British Expats

British Expats (https://britishexpats.com/forum/)
-   Take it Outside! (https://britishexpats.com/forum/take-outside-67/)
-   -   Post EU Referendum (https://britishexpats.com/forum/take-outside-67/post-eu-referendum-879308/)

InVinoVeritas Mar 10th 2017 6:01 pm

Re: Post EU Referendum
 

Originally Posted by DaveLovesDee (Post 12201949)
Or buy it from Amazon....... :p

1 Pack of 12 Novelty Napkins Either 50, 20, 10 Notes supplied at Random



Well, when you're already in a deep hole, it's usually a good idea to stop digging.



If the UK had only be an EU member since 2007, and had there not been the big banking f-up in 2008, you could have had a point. But as neither of those were true, maybe you should try again.

This is the graph from 1900 to 2016,

http://www.ukpublicspending.co.uk/in...chartDp13t.png

Note that the UK national debt fell until around the time we joined the EU and then stabilised. Prior to the fall in the 1950's, the nationals debt had been much higher because of the costs of fighting two world wars.

Lies, damned lies and EU statistics.

DaveLovesDee Mar 10th 2017 6:14 pm

Re: Post EU Referendum
 

Originally Posted by InVinoVeritas (Post 12201955)
Lies, damned lies and EU statistics.

Do grow up!

Your BS has been called out for what it is. Either prove your case or quit BS-ing.

InVinoVeritas Mar 10th 2017 7:03 pm

Re: Post EU Referendum
 

Originally Posted by DaveLovesDee (Post 12201961)
Do grow up!

Your BS has been called out for what it is. Either prove your case or quit BS-ing.

You are not what I would call a very credible judge of such matters. :rofl::rofl::rofl:

Red Eric Mar 10th 2017 8:17 pm

Re: Post EU Referendum
 
Was that a shimmy or a sidestep?

amideislas Mar 10th 2017 9:07 pm

Re: Post EU Referendum
 

Originally Posted by InVinoVeritas (Post 12201986)
You are not what I would call a very credible judge of such matters. :rofl::rofl::rofl:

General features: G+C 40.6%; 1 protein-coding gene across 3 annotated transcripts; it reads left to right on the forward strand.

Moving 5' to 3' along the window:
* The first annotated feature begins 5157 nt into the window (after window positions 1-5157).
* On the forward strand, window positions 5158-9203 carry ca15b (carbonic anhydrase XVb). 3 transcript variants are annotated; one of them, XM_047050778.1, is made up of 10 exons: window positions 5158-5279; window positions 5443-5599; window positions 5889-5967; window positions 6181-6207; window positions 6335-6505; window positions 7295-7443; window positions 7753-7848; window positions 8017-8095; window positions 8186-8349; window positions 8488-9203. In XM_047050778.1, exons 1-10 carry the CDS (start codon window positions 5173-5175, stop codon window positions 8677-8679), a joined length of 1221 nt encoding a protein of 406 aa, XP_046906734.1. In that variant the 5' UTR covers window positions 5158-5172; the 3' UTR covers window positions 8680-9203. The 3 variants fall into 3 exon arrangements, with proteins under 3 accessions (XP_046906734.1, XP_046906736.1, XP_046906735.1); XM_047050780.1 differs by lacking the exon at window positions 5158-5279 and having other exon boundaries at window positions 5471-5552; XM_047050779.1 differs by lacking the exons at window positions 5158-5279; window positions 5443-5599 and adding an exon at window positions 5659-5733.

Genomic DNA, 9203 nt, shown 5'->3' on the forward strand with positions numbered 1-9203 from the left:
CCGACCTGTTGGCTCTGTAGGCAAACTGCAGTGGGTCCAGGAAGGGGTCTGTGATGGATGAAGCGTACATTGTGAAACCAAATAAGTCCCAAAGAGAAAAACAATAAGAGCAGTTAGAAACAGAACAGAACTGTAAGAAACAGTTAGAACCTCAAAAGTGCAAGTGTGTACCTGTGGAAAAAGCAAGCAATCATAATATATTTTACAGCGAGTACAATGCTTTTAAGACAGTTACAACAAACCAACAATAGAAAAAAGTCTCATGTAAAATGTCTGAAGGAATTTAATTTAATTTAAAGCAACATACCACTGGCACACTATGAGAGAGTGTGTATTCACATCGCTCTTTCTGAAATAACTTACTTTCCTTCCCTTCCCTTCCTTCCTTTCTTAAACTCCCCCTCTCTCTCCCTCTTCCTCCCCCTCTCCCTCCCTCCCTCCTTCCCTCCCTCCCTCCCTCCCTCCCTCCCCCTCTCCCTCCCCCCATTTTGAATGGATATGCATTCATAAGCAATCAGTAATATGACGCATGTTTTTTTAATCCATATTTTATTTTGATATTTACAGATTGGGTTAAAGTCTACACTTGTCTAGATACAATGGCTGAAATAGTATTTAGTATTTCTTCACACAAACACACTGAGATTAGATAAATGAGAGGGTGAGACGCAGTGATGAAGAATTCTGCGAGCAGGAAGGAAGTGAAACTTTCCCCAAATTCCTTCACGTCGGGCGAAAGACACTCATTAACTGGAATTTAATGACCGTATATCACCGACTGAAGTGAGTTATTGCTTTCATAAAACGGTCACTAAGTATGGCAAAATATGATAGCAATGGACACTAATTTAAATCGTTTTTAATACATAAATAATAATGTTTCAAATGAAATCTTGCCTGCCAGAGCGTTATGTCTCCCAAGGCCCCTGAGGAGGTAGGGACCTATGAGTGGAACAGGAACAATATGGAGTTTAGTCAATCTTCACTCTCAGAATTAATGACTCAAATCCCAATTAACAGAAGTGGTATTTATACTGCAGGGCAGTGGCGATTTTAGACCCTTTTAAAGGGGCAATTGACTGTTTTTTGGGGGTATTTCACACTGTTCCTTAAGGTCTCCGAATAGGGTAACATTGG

I don't know. But you know, "EU" statistics have so far been more accurate then "UK" statistics. That was your most likely trigger point.

DaveLovesDee Mar 10th 2017 9:27 pm

Re: Post EU Referendum
 

Originally Posted by InVinoVeritas (Post 12201986)
You are not what I would call a very credible judge of such matters. :rofl::rofl::rofl:

And what makes your opinion more credible than mine?

But surely if you claim the first graph showing the rise in the UK national debt as rising sharply since 2007 as showing that this is down to our membership of the EU, then you can accept that the graph showing the UK national debt over a longer period (which includes the same data from 2007 onwards) as also being correct, when this latter graph shows stability since outr actual date of joining the EU in 1973.

And the data came from the UK, not the EU.

amideislas Mar 11th 2017 6:00 am

Re: Post EU Referendum
 
May Hears Hard Truths About Brexit as EU Prepares for Talks - Bloomberg

Brexit is about to get real. Yet we are nowhere near ready for it
The triggering of Article 50 will kickstart negotiations of mindbending complexity. Brexiteers should drop the hubris and get to work


Philip Hammond’s budget on Wednesday illustrated the point neatly. The country is about to leave its largest export market, a decision with enormous economic implications. The chancellor had the floor for nearly an hour, his obligation to provide an assessment of the present and future prospects of the British economy. Did he so much as mention the imminent exit from the single market? No. Incredibly, he made just two fleeting references to the EU in the entire address.

InVinoVeritas Mar 11th 2017 6:29 am

Re: Post EU Referendum
 

Originally Posted by Red Eric (Post 12202002)
Was that a shimmy or a sidestep?

More of a wind-up actually, Eric ;)

I just cannot believe that the Remainers on here cannot accept the decision made by a majority of voters to leave the EU. They prefer to re-run the arguments, ad infinitum, rather than get on with their lives and they are so obsessed that any prod with a sharp stick will get them going again.

I would compare this with someone who discovers their wife/husband has been having an affair with the neighbour for the last 3 years and then goes on to alienate friends and family by endlessly regurgitating their story with ever-increasing emphasis on their virtue and their ex-partner's stupidity and selfishness.

Enough people wanted to leave the EU that it will happen despite every argument and objection mustered by Remainers. People voted to leave for many different reasons so it is not enough simply to dispute an individual's logic or decision-making process. I can interpret a graph differently to others based upon my prejudice, as well as my perception of the prejudice of those presenting said graph. It doesn't matter. My views are my own and if enough people share that view then democracy will do the rest.

I can say that a majority voted to leave the EU and you may well say that a majority did not vote to leave (which is true) or that people did not vote for the type of Brexit which Theresa May proposes (which may be true).

But where does that get us, must we have a referendum on every decision made by the Government because that particular question was not put to us or because new information has since come to light?